The Arc of a Circle
Lately I’m inspired by the shape of a circle. Maybe it’s the hectic pace this Water Dragon year has engendered that leads to thoughts of slowing down. Linear paths are fine for getting where you need to be, but something about the circuitous shape of a circle draws you in and invites you to linger, even if only for awhile. Circles represent continuity since they have no beginning and no end. They lack direction or agenda and serve to contain energy, not disperse it. It is no coincidence the yin/yang symbol lies within a circle embodying the concept of completion. The round face of the traditional clock links midday to midnight then circles back to start over again. Ancient Chinese coins have square holes in the center of a round circle to represent the connection of heaven (circle) and earth (square.) My round lo pan compass indicates potential and possibilities, not destinations.
In my Feng Shui consultations, I always look for the balance of design details in buildings. Lots of rectangle shaped furniture, frames, angled walls, beams, hallways and columns lend a certain amount of rigidity to an environment. When these conditions are present in residential settings, family members tend to be dutiful and task oriented with a predisposition for organization. Boundaries are respected, but communication and flexibility are often a problem. In business environments, the very structure of the organization is impacted by the configuration of spaces and the arrangement of furniture within. Linear rows of offices along a straight hallway may reinforce hierarchy and rank, but hinders cooperation among employees. I often recommend adding round shapes to a client’s surroundings and the results are always positive. People who are challenged by healthy personal relationships or have trouble connecting with coworkers notice improvement when energy in their surroundings flows in spiral patterns.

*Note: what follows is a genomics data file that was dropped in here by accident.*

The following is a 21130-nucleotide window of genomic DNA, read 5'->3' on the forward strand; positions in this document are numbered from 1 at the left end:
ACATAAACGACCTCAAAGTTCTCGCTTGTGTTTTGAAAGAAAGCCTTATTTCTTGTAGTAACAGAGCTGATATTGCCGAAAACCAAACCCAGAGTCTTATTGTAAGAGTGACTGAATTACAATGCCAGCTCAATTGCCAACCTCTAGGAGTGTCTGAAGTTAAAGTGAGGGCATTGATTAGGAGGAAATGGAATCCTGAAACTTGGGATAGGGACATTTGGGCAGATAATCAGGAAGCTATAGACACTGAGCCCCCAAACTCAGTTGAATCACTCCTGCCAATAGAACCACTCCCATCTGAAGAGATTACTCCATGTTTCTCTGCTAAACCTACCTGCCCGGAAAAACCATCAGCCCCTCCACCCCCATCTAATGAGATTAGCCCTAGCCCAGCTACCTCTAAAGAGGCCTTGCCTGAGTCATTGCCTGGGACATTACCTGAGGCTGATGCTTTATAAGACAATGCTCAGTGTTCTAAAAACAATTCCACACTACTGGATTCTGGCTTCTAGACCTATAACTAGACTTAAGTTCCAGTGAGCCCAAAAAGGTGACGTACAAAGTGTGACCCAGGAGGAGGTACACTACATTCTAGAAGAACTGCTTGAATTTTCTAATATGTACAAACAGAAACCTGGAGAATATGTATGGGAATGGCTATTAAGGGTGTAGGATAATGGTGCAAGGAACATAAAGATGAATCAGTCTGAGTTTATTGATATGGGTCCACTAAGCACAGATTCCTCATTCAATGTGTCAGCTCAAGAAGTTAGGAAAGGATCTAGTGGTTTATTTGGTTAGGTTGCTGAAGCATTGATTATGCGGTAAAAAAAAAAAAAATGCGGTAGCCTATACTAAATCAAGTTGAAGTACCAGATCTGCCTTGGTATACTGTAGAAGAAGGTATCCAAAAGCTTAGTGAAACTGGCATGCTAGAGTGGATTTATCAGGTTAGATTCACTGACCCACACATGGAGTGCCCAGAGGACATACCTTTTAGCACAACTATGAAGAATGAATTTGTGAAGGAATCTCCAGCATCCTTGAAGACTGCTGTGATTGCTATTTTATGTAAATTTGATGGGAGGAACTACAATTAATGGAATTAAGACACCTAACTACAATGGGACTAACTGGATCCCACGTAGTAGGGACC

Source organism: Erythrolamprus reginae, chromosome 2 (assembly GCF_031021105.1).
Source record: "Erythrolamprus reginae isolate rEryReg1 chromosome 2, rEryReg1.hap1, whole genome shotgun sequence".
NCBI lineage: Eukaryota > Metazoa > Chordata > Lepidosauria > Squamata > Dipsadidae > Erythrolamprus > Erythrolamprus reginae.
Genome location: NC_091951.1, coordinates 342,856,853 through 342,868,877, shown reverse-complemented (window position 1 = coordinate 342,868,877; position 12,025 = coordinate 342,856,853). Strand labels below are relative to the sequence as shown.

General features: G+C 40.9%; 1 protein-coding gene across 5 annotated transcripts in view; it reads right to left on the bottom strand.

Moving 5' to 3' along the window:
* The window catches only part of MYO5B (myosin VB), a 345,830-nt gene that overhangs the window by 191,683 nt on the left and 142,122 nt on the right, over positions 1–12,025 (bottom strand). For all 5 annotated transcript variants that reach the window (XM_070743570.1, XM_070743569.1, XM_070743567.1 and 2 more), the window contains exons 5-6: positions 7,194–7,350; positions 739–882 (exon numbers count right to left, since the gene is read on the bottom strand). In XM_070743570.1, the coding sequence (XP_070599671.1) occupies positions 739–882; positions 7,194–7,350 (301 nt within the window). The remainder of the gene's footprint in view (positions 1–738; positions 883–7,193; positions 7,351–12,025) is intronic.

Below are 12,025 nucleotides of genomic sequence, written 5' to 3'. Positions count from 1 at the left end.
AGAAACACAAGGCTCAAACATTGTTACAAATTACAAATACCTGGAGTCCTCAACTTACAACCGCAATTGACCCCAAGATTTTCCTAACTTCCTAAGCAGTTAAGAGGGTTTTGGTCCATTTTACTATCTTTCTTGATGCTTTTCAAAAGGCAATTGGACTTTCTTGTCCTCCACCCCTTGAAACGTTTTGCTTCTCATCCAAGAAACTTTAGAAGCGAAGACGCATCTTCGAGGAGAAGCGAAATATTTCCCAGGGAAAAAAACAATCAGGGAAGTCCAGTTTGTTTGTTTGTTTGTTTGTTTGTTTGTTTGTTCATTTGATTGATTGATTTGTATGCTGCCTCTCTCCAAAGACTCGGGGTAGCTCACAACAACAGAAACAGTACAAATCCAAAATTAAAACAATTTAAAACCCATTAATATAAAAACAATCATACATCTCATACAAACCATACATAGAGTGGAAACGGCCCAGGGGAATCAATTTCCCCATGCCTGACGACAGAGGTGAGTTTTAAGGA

If you live or work in a predominately linear environment, here are some suggestions to consider:
- Place a round rug or floor medallion at the entrance foyer of your home or business to say “welcome” and “you are included.”
- Round tables encourage conversation and make great conference, living and dining furniture. Ideas and information flow more easily in this configuration since there is no “head” of the table.
- Use plants with round leaves in rooms to inspire creativity.
- Rules are relaxed and confrontations less likely sitting in a circle, so arrange furniture in work spaces and gathering rooms in arcs. If seating areas face each other, place a round rug on the floor or a round bowl of flowers on a table between them.
- A round lamp or vase on a rectangle table or desk helps to soften the corners. Choose round jars, coasters, pots, plants or candles where you can or artwork with scenery of rounded hills.
- Place a round mirror on the wall to help collect and pause energy halfway up a long straight stairwell.
- Hang a round crystal from the ceiling between the beds of children or desks of employees who share a room (and different opinions.)
- Plant a round companion vegetable garden since even plants gather strength from the support of other plants.
In Feng Shui, the center represents the health of a building and its occupants. It provides safe harbor as well as fertile earth for a gathering of ideas. As the days grow longer and busier this month and your sphere of influence expands, spend time connecting with others and invite them into the arc of your circle.
Wishing you good ch’i,
Diane Gallin, CFSC